They must undertake day and night patrol duties ranging from once every two weeks to three times a week, depending on the number of men left in their small towns, they said.

The civil patrolmen are subsistence farmers who used to migrate to the coast for three months each year. Now, because of their patrol duty, they are allowed to leave for only a month, they said.

The authority of civil defense commanders and army leaders in many communities now outweighs that of traditional leaders, elected civilians, and religious figures, according to observers and civil patrolmen.


Herrera said that many Indians returned to the villages of San Martin, about 50 miles northwest of Guatemala City, distrustful and disillusioned. He said he once had 500 catechists in San Martin, but today he only has 150.

“People have lost faith. Many young people don’t believe in anything. The guerrillas offered them everything and nothing was delivered. On the contrary, the people had to humiliate themselves with a surrender to the army,” Herrera said.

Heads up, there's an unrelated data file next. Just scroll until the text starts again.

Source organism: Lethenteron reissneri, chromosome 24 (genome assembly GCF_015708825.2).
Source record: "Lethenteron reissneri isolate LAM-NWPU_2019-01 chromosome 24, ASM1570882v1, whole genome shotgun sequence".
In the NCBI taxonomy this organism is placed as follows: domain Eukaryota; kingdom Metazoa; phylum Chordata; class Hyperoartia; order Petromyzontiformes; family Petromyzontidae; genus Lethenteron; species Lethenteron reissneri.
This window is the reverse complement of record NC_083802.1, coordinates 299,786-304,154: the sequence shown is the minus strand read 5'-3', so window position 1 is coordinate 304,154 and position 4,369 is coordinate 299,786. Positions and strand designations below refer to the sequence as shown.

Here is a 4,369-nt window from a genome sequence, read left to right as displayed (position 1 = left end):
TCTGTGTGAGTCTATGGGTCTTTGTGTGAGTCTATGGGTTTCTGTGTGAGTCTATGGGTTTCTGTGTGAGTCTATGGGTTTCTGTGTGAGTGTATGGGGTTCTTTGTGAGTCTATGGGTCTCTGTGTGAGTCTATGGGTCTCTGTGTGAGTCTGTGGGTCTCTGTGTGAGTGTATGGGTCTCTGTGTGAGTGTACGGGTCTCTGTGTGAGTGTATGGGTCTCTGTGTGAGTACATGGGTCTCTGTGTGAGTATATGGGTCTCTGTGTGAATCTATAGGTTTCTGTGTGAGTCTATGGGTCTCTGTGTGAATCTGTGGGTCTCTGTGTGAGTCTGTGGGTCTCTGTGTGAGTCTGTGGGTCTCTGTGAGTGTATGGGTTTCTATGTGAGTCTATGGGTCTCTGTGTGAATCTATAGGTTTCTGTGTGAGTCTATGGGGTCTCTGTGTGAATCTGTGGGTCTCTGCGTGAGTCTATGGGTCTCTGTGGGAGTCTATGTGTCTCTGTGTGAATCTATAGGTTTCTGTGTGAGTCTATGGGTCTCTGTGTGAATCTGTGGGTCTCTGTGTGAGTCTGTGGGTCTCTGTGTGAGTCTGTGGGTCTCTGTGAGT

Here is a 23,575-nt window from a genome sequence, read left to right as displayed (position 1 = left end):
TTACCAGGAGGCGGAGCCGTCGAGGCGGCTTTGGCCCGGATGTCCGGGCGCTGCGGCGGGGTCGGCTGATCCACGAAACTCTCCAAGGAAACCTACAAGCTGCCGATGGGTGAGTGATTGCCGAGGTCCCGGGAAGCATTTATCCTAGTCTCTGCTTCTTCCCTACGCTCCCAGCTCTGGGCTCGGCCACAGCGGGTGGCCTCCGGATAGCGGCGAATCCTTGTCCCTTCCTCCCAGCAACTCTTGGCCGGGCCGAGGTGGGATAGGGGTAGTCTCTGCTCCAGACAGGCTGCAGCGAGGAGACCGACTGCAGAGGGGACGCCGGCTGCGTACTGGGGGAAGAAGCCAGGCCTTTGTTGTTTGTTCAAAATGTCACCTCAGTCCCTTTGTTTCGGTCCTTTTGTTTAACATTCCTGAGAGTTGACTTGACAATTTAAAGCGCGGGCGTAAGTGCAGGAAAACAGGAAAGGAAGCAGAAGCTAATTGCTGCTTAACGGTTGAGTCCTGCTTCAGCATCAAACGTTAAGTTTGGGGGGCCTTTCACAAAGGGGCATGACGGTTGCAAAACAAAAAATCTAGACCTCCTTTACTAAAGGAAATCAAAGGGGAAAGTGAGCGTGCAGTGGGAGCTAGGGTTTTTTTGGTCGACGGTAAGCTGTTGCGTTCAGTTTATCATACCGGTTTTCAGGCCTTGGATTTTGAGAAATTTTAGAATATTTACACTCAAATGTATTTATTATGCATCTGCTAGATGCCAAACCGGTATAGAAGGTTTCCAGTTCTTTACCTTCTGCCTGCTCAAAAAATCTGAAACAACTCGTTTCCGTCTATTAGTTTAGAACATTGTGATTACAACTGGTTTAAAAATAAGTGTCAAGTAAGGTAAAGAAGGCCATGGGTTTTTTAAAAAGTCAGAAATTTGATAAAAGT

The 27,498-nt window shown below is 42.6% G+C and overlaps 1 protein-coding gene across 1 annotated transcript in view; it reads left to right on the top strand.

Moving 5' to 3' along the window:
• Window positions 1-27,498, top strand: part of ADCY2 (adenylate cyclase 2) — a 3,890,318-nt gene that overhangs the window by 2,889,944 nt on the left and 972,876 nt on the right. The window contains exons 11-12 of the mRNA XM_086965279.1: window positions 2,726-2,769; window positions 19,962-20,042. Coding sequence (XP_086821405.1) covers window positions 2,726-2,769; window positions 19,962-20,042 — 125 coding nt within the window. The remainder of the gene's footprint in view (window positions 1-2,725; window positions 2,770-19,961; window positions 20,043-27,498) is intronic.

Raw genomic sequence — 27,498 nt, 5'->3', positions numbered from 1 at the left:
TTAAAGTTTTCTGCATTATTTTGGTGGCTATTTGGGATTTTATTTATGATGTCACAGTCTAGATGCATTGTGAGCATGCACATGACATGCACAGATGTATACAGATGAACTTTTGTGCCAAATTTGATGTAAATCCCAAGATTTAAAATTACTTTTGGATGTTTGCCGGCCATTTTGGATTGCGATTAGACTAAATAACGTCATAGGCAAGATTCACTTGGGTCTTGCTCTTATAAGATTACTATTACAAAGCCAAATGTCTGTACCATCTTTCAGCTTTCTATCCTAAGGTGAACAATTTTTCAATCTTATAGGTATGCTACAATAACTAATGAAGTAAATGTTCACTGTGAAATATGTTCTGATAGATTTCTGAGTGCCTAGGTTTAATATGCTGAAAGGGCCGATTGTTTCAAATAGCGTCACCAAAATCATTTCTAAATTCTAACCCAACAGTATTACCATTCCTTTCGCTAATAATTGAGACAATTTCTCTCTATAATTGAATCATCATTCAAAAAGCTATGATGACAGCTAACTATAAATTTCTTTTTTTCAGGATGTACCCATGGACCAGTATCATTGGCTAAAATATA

Herrera said that he has noticed a new fear of neighbors and gossip in Indian communities. He said some fear they might unfairly be fingered as pro-guerrilla because of unrelated rivalries and vendettas.

Some teachers and religious workers say they believe there is an increase in alcoholism and in mental and psychosomatic illnesses among the Indians.

Among those who still are displaced, some gradually are giving up their Indian languages, dress and religious festivals. In large towns and model villages, Indians from different groups are thrown together and forced to speak Spanish, because it is the only common language.

Some women who have migrated to Chimaltenango from areas where guerrillas still are prevalent have traded the distinctive clothing that identifies them by village for those of the women from Chimaltenango.


“Being where you don’t belong raises suspicions,” said an Indian teacher who asked not to be identified.